Odessa, Ukraine
Ukrainian President Petro Poroshenko (left) hands an identification card to former Georgian President Mikheil Saakashvili identifying him as governor of Ukraine's southern Odessa region, in Odessa, Ukraine, on May 29, 2015. Reuters

Russia’s Foreign Ministry criticized Ukraine Friday after officials in Kiev opted to deport the Kremlin’s top representative in Odessa, the seat of a volatile region in southern Ukraine. The political dispute unfolded amid tense relations between the Eastern European nations over Russia’s purported support of separatists active in the eastern Ukraine conflict.

Ukrainian officials did not provide a full explanation as to why Valery Shibeko, Russia’s consulate general in Odessa, was forced to leave the country. The State Security Service of Ukraine, or SBU, vaguely accused Shibeko of actions that were “incompatible” with his role as a diplomat, Agence France-Presse reported. “The security service will continue to identify foreigners who work against our government using their diplomatic service as cover,” the State Security Service of Ukraine said in a statement.

Russia did not directly address the allegations against Shibeko, but they dismissed his deportation as an attempt by Ukraine to exacerbate what was an already strained relationship between the two countries. “This is another unfriendly step aimed at artificially fomenting tensions in our relations with Ukraine,” Russian Deputy Foreign Minister Grigory Karasin told Russian news agency Interfax, as quoted by Agence France-Presse.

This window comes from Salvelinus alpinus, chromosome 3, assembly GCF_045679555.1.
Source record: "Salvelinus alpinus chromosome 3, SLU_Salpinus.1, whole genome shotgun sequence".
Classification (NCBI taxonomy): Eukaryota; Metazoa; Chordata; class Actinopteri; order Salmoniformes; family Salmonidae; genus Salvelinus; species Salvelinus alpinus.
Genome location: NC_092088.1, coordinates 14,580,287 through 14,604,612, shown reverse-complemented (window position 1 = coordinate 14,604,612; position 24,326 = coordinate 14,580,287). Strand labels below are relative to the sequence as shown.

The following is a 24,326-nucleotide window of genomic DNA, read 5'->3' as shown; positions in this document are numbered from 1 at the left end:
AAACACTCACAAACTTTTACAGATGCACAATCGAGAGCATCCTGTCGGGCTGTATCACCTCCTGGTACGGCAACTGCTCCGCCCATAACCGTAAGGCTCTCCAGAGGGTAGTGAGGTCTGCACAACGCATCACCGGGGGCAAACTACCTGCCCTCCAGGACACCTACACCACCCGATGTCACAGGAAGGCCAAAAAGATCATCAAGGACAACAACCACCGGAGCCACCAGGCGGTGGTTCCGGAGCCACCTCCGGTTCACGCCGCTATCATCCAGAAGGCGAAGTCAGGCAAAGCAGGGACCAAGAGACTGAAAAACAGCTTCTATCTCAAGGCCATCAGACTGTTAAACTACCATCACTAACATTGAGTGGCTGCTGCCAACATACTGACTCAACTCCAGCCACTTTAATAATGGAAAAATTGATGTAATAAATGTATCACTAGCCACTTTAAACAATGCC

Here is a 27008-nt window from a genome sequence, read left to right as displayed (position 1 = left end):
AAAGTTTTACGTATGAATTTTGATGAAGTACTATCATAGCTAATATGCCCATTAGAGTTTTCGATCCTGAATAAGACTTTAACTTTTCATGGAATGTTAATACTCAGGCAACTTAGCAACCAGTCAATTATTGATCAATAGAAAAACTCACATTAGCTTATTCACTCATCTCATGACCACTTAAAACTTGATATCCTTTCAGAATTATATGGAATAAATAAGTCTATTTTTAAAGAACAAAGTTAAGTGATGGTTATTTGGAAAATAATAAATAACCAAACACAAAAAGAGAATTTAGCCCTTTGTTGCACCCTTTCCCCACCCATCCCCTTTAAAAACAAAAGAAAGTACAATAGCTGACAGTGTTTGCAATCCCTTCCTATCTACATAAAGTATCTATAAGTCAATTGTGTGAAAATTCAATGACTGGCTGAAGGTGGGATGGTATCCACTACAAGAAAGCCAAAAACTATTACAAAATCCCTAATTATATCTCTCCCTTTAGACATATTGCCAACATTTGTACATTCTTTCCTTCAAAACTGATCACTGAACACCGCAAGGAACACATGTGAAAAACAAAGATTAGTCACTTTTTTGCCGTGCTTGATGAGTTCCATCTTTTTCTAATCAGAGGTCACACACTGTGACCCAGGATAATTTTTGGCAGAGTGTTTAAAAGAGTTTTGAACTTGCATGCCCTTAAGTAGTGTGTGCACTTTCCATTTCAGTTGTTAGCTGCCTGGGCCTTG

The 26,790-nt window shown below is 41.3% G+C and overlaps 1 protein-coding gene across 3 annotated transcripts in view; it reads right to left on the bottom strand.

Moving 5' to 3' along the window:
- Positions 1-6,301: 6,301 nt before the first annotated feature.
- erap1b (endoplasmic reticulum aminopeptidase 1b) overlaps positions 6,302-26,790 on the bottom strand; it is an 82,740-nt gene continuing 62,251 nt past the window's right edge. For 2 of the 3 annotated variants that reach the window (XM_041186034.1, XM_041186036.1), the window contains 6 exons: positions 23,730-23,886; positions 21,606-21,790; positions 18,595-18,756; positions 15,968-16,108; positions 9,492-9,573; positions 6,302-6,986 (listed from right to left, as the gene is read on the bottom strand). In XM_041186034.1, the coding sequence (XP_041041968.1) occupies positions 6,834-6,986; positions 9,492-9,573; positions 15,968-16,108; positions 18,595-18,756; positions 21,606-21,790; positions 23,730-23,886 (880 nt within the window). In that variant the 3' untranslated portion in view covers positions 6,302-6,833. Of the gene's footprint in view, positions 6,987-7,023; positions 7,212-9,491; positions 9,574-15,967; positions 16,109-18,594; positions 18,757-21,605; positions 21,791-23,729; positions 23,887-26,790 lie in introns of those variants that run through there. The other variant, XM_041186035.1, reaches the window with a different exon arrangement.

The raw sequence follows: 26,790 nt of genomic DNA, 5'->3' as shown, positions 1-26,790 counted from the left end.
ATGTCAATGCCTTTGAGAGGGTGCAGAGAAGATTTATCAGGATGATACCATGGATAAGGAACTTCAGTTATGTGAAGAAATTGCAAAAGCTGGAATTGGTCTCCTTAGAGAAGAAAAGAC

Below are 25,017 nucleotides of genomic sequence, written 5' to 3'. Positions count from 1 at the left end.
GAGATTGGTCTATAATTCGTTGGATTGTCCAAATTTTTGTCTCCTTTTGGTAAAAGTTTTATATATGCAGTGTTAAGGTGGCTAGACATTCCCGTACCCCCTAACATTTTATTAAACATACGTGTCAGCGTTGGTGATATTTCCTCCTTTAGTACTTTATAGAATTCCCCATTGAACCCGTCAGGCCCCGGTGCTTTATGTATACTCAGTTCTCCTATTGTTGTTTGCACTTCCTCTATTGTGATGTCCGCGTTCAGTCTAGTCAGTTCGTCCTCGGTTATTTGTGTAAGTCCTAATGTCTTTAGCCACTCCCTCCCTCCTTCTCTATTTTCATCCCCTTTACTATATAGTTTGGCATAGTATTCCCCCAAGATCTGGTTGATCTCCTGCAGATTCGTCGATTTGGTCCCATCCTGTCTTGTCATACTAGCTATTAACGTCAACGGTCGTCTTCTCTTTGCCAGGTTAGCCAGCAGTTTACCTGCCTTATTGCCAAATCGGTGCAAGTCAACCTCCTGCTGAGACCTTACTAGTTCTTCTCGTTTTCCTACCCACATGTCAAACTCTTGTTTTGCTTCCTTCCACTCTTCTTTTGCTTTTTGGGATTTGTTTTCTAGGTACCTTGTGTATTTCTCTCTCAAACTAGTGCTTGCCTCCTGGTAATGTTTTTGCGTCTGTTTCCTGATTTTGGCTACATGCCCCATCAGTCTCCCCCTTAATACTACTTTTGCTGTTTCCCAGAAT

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Shibeko had already left Ukraine for Russia as of Friday afternoon, Sputnik News reported. Vasily Gritsak, chairman of Ukraine's State Security Service, did not refer to Shibeko by name but said Russia’s consulate general violated undisclosed portions of the Vienna Convention on Consular Relations, which established ground rules for diplomatic activity.

Shibeko’s removal came months after Ukraine named Mikheil Saakashvili, the former president of Georgia known for his staunch anti-Moscow views, as Odessa’s governor. Saakashvili fled Georgia in 2013 and became a major figure in the Ukrainian pro-Western Euromaidan protests that forced former President Viktor Yanukovych, considered staunchly pro-Moscow, from office in March 2014.

It’s unknown if Saakashvili played a role in Shibeko’s ouster, but he further antagonized Russia Friday by naming Maria Gaidar, an outspoken critic of the Kremlin, as deputy governor of Odessa. “Maria is a brilliant leader in Russia … I personally knew and respected her father, Yegor Gaidar,” Saakashvili said, according to Russian news agency Tass. Yegor Gaidar was a prominent voice for reform who briefly served as Russia’s prime minister after the fall of the Soviet Union in the early 1990s.